, Volume 69, Issue 4, pp 975-984

Potentially inappropriate medications in a large cohort of patients in geriatric units: association with clinical and functional characteristics

Purchase on Springer.com

$39.95 / €34.95 / £29.95*

Rent the article at a discount

Rent now

* Final gross prices may vary according to local VAT.

Get Access

Abstract

Objective

With the aim of reducing the risk of adverse drug effects, expert groups have defined lists of potentially inappropriate medications (PIM) for drug therapy in the elderly. However, it is unclear whether use of PIM at discharge from specialized geriatric units is associated with altered clinical characteristics.

Methods

A post-hoc analysis of 376,335 drug prescriptions in 45,809 patients aged 70 years or older at discharge from 44 geriatric units located in Bavaria was performed (1 January 2009 to 31 December 2010). The main outcome measures were patient-related characteristics including functional status, which were independently associated in a multivariable logistic regression model with PIM at discharge.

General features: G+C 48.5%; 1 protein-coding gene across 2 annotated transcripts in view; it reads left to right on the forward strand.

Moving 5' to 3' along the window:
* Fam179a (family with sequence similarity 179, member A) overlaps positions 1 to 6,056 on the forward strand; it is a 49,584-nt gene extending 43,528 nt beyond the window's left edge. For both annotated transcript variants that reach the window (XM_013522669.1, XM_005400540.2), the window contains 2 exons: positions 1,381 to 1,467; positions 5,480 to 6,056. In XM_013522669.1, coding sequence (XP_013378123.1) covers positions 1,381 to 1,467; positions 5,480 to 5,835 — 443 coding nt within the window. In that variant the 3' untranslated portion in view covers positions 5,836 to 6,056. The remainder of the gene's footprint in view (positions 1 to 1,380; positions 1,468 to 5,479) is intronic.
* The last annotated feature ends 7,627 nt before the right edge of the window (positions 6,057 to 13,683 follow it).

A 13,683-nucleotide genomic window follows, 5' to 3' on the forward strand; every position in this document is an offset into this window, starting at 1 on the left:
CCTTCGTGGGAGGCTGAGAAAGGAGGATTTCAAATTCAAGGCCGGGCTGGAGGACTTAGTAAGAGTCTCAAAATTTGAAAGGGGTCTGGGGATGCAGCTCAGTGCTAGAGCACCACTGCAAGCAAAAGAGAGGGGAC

Results

Male gender was associated with a lower odds ratio (OR) for the use of PIM [OR 0.72, 95 % confidence interval (CI) 0.67–0.76, P < 0.001]. The Barthel score at discharge was associated with a modestly increased odds ratio for receiving at least one PIM (OR 1.00, 95 % CI 1.00–1.01, P < 0.001). Patients who were only able to walk with assistant or who were unable to walk in the Timed Up-and-Go-Test, had adjusted odds ratios of 1.18 (95 % CI 1.08–1.28, P < 0.001) and 1.22 (95 % CI 1.07–1.39, P = 0.003), respectively, for receiving PIM. In additional multivariate analyses we found no evidence for a significant impact of PIM use on the change in the Barthel score during the hospital stay and on the ability to walk.

Conclusions

Several factors, including gender and Barthel score, are associated with the use of drugs classified as potentially inappropriate for drug therapy in the elderly. However, the use of potentially inappropriate medications is not a clinically meaningful indicator of functional status at discharge.